As the Vodafone Women’s Interpro Series is underway, Leinster Rugby is focusing on some of the unsung heroes making the girls and the women’s game tick across the 12 counties of Leinster.

These are their stories and their work. These are, The Women of Leinster Rugby.


Katie Byrne has a familiar sports-loaded childhood story from those early years in Tullamore.

“I suppose, I played camogie, gaelic football, squash, swimming and plenty of other sports when I was younger,” she says.

Rugby just wasn’t an option that was ever put in front of her until moving on to study Marketing, Innovation and Technology at Dublin City University in 2011.

“I don’t know what it was exactly, but something around the physicality of the sport appealed to me,” she says.

“It was similar enough to football in terms of the skill element, but just more physical. In female sport, typically, the referees tend to be softer on you, as in they wanted less contact”.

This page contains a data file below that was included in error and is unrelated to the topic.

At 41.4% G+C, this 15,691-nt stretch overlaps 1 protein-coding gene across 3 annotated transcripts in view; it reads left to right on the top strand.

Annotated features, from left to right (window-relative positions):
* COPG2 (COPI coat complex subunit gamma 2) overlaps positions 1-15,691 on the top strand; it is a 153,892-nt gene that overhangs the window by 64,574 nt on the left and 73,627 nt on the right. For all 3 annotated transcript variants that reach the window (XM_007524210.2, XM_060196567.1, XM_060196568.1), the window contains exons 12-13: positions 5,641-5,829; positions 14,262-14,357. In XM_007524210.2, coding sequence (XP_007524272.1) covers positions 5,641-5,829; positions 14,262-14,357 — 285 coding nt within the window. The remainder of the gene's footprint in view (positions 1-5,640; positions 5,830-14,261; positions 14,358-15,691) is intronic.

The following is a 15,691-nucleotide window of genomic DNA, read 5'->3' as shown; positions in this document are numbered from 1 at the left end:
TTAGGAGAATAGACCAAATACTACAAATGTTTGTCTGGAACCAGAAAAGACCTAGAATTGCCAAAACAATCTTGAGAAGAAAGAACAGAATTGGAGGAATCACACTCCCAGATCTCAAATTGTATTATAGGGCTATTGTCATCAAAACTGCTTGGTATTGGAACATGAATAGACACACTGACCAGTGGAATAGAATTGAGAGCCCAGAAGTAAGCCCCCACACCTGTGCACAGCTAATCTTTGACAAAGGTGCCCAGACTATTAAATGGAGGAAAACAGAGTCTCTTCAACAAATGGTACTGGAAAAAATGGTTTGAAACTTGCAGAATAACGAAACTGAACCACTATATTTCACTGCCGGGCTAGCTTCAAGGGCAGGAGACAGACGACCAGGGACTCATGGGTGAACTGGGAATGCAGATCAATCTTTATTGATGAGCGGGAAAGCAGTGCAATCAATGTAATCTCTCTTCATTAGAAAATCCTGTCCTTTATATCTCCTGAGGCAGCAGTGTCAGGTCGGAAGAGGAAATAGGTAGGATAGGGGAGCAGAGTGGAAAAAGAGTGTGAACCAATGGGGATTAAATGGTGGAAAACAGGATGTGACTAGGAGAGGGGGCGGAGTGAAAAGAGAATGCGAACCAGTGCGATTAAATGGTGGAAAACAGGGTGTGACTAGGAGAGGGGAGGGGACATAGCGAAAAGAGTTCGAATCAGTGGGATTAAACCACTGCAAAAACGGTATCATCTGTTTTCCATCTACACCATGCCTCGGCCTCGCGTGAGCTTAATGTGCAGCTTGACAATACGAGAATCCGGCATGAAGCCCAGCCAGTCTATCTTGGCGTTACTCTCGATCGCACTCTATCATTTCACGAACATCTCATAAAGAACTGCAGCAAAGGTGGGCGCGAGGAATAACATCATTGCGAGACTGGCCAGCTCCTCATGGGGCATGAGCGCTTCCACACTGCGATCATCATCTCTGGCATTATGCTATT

“Back then, there was no women’s rugby team in Tullamore. It was taking off, from an international perspective when I went to college at DCU.

“I even remember checking to see if there was a team there before I moved up, and there was. That was how I got into it, in the first place.

“I remember my very first game in Queens University in Belfast. Maybe, it did point to me becoming a referee on a subconscious level.

“A girl on my team was given a yellow card for pulling another girl’s hair. It was my first experience of a 10-minute sin bin. It wasn’t a part of the other sports I had played.

“Straight away, it gave me a glimpse of the values of rugby and how important discipline was to the game”

Katie is a rule-follower, not a rule-breaker, and always abhorred those who like to take shortcuts to an end goal.